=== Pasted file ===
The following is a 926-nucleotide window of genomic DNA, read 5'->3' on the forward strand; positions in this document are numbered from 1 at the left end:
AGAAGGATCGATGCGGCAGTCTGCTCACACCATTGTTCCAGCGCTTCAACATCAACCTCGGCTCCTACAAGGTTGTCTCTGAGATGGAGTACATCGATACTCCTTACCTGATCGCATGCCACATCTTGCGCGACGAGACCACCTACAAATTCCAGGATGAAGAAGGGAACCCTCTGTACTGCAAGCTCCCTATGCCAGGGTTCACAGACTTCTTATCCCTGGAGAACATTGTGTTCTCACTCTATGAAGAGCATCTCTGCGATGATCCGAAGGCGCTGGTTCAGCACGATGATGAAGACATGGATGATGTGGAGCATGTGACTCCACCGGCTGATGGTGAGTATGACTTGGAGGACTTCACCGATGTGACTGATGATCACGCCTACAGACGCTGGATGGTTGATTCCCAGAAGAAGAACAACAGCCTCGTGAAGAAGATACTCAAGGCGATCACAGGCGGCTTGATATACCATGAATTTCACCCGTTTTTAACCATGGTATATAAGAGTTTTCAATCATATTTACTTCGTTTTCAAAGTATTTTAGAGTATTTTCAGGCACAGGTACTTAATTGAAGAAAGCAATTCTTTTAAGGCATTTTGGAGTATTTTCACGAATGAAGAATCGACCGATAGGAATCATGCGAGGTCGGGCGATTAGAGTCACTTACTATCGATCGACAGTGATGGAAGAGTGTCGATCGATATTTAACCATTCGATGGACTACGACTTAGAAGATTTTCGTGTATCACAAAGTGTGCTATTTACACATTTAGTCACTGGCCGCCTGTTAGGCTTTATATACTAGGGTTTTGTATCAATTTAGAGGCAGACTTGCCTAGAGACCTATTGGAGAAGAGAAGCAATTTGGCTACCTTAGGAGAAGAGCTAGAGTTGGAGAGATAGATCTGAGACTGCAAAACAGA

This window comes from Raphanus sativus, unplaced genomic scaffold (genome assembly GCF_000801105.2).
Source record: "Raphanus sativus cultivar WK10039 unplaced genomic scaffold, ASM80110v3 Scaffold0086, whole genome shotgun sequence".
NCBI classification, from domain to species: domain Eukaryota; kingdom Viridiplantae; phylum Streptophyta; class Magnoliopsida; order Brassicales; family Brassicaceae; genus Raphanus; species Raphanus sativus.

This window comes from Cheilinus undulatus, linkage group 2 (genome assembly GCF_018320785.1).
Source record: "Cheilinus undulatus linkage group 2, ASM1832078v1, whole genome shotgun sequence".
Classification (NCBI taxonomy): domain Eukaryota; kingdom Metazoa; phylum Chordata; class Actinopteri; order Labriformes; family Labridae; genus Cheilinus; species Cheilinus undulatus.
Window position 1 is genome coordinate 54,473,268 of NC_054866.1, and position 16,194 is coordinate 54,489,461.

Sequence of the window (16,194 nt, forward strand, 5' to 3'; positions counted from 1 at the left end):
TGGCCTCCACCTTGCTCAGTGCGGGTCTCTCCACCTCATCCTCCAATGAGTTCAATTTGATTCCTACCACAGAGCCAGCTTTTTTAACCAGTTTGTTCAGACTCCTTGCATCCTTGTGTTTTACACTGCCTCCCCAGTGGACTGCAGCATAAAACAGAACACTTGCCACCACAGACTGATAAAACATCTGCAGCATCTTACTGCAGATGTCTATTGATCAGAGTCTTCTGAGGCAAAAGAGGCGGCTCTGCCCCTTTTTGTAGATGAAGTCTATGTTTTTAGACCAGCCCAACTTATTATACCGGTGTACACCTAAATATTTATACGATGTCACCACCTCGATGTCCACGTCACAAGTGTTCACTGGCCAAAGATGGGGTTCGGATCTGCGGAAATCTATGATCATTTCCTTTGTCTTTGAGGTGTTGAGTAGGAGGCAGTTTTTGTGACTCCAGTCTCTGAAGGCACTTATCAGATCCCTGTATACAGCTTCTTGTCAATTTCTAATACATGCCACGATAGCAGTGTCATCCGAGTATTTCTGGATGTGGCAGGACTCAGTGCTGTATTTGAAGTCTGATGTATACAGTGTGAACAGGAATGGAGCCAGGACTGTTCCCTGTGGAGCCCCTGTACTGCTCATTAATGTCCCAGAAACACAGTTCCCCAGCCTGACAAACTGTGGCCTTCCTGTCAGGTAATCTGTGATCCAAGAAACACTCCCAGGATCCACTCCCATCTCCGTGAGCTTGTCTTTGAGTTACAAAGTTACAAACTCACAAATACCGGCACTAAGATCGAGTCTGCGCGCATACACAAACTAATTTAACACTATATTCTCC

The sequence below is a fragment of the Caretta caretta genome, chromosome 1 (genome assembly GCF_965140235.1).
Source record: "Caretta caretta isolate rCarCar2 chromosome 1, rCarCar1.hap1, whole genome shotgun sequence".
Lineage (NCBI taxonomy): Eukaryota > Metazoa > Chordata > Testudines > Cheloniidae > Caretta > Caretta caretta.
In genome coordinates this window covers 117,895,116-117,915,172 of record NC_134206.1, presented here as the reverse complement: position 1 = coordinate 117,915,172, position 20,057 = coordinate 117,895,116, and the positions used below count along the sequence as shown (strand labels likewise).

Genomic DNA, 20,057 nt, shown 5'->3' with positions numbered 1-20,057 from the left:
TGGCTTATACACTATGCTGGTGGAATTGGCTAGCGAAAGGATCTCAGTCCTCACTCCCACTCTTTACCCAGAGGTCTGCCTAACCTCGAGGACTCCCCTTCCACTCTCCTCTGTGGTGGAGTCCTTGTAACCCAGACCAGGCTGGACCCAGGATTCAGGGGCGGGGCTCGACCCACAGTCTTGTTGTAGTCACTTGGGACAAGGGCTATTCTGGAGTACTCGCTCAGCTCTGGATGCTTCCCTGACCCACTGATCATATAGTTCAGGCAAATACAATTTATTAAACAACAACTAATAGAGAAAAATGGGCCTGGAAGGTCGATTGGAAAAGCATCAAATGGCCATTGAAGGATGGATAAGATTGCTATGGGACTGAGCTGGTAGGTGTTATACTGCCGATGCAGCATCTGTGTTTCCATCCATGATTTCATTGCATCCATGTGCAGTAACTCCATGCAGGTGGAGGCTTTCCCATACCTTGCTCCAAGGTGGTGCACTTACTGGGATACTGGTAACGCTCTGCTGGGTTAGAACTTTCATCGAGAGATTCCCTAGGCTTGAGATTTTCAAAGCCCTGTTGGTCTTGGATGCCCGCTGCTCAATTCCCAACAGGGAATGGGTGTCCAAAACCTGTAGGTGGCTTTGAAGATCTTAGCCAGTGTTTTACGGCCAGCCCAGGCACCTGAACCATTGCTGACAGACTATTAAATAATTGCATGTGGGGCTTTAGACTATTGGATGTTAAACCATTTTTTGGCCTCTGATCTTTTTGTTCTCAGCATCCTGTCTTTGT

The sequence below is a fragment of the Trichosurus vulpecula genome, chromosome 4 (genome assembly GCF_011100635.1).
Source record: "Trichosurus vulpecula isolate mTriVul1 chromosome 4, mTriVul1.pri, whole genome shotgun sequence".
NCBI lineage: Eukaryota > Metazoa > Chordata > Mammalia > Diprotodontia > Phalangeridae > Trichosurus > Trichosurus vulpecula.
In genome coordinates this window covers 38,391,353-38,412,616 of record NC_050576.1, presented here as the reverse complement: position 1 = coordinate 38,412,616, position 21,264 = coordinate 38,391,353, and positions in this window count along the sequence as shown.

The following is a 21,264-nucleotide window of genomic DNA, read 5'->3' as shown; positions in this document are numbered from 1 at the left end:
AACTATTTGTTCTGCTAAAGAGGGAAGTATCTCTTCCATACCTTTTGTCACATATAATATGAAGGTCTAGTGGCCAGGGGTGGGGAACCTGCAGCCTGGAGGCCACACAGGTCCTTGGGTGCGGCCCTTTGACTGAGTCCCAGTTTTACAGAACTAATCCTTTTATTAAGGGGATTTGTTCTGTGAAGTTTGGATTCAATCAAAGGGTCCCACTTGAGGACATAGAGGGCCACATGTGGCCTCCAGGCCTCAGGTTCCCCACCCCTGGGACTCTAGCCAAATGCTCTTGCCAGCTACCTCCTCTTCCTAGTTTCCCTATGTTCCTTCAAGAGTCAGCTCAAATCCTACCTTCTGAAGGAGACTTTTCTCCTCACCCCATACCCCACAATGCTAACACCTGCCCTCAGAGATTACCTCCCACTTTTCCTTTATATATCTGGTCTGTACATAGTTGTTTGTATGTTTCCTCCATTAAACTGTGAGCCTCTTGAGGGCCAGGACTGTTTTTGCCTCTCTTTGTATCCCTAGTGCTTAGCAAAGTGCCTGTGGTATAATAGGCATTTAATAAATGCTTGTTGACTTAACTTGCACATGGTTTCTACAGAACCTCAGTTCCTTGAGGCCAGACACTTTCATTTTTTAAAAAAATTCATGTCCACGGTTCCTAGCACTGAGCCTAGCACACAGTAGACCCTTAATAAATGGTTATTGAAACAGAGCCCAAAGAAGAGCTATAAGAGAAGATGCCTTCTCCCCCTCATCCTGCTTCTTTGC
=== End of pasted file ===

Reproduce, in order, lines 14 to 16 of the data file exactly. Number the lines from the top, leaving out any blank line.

Lineage (NCBI taxonomy): Eukaryota > Metazoa > Chordata > Testudines > Cheloniidae > Caretta > Caretta caretta.
In genome coordinates this window covers 117,895,116-117,915,172 of record NC_134206.1, presented here as the reverse complement: position 1 = coordinate 117,915,172, position 20,057 = coordinate 117,895,116, and the positions used below count along the sequence as shown (strand labels likewise).

Genomic DNA, 20,057 nt, shown 5'->3' with positions numbered 1-20,057 from the left: